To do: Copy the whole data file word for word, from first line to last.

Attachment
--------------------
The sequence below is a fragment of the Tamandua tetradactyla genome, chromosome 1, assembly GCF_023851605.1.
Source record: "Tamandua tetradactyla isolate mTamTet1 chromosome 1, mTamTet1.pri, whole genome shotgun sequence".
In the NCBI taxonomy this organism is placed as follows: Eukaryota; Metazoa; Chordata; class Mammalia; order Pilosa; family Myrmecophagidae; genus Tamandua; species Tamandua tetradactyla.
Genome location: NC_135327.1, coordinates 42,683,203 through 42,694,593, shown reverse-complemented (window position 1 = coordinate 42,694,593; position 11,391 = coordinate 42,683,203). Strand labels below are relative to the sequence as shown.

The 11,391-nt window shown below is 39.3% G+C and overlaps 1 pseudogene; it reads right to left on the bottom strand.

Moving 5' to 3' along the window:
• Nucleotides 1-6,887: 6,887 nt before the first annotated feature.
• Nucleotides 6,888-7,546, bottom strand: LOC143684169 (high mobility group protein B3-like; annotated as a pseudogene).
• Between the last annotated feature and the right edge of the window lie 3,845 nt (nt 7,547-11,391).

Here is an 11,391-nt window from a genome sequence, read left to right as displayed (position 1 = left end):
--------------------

The sequence below is a fragment of the Tamandua tetradactyla genome, chromosome 1, assembly GCF_023851605.1.
Source record: "Tamandua tetradactyla isolate mTamTet1 chromosome 1, mTamTet1.pri, whole genome shotgun sequence".
In the NCBI taxonomy this organism is placed as follows: Eukaryota; Metazoa; Chordata; class Mammalia; order Pilosa; family Myrmecophagidae; genus Tamandua; species Tamandua tetradactyla.
Genome location: NC_135327.1, coordinates 42,683,203 through 42,694,593, shown reverse-complemented (window position 1 = coordinate 42,694,593; position 11,391 = coordinate 42,683,203). Strand labels below are relative to the sequence as shown.

The 11,391-nt window shown below is 39.3% G+C and overlaps 1 pseudogene; it reads right to left on the bottom strand.

Moving 5' to 3' along the window:
• Nucleotides 1-6,887: 6,887 nt before the first annotated feature.
• Nucleotides 6,888-7,546, bottom strand: LOC143684169 (high mobility group protein B3-like; annotated as a pseudogene).
• Between the last annotated feature and the right edge of the window lie 3,845 nt (nt 7,547-11,391).

Here is an 11,391-nt window from a genome sequence, read left to right as displayed (position 1 = left end):